Babbitt a composer who embraced extremes

Posted on: February 3, 2011

In Thursday’s (2/3) Los Angeles Times, Mark Swed writes, “It is easy and commonplace to think of Milton Babbitt, who died on Saturday at 94, as a composer of unfathomable contradictions. He wrote formidable music of unprecedented structural complexity yet had a background in jazz and popular music of the ‘20s and ‘30s and an encyclopedic knowledge of Tin Pan Alley songs. He became known for an essay published in 1958 as ‘Who Cares if You Listen?’ (not his title), yet he cared so much for the listener that he devoted his life to ‘enhancing’ listening, to expanding what the ear could hear and apprehend, and to giving of our most sensitive sense organ an evolutionary shove. … Since nothing about Babbitt’s mind, work or being was easy or commonplace, these different sides were not, in fact, contradictions. They were representations of a complete mind, a complete composer, a complete man. Babbitt didn’t oscillate between opposites, he encompassed them. Yet of all the great American composers, he was and continues to be the hardest sell. … Of today’s big-name performers, James Levine alone is a Babbitt champion. Six years ago, during his first season as music director of the Boston Symphony, Levine commissioned Babbitt’s last orchestral work, ‘Concerti for Orchestra,’ a gorgeous piece of gossamer textures, delicately dancing figures and kaleidoscopic colors.”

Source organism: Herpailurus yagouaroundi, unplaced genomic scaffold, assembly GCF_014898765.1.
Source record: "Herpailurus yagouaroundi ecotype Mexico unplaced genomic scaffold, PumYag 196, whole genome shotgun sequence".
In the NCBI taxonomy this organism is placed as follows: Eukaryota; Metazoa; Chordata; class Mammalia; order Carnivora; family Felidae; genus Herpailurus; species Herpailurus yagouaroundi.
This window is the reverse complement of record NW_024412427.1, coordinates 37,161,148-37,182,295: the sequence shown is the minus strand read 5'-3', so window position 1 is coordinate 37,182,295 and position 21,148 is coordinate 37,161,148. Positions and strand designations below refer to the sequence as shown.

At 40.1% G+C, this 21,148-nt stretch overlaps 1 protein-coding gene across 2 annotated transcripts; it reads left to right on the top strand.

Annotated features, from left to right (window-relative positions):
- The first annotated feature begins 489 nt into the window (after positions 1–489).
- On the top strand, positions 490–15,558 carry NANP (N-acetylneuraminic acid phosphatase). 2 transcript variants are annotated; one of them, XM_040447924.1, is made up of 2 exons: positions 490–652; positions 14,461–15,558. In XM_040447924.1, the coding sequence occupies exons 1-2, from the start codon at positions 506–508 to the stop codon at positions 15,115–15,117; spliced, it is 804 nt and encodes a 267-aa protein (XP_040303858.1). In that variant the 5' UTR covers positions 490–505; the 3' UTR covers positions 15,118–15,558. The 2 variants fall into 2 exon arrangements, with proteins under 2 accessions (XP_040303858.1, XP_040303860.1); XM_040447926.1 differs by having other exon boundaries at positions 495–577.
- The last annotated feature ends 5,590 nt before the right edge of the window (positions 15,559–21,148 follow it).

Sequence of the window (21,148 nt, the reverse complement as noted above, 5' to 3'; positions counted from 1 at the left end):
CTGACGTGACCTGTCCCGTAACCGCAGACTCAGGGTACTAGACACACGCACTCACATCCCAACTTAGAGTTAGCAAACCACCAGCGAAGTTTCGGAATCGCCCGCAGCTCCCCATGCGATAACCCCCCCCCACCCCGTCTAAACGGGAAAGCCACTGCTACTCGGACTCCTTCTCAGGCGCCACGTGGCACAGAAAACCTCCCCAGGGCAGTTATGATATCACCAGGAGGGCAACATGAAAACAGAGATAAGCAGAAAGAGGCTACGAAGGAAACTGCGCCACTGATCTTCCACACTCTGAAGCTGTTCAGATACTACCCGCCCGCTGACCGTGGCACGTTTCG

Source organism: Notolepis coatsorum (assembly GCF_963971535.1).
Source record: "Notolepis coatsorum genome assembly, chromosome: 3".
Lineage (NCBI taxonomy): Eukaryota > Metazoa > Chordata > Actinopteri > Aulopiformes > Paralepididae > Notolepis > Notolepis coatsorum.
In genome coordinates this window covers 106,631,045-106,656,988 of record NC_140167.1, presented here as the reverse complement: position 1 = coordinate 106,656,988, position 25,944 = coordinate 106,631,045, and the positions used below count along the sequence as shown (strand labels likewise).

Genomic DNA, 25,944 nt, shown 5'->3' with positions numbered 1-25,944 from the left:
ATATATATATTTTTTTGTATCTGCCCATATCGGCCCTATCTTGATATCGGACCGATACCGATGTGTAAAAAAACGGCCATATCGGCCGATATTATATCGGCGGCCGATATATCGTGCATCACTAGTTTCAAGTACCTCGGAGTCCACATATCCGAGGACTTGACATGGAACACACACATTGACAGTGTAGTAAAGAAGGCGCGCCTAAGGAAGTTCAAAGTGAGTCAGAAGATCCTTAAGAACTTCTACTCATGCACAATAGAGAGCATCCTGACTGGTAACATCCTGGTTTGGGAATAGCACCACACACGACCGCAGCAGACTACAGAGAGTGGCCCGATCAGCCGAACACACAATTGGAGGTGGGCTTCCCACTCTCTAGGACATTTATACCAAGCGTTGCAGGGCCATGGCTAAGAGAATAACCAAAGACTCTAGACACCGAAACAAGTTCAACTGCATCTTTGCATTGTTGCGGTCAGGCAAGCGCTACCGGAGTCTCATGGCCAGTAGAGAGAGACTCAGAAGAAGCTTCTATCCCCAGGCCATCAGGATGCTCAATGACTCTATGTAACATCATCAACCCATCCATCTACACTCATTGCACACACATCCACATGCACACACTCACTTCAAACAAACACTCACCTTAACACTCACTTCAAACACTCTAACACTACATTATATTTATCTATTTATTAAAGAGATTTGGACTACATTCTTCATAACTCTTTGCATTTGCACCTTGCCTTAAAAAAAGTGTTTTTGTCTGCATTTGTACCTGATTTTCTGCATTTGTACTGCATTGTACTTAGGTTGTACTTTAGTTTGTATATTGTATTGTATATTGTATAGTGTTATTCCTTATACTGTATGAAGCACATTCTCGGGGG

Posted February 3, 2011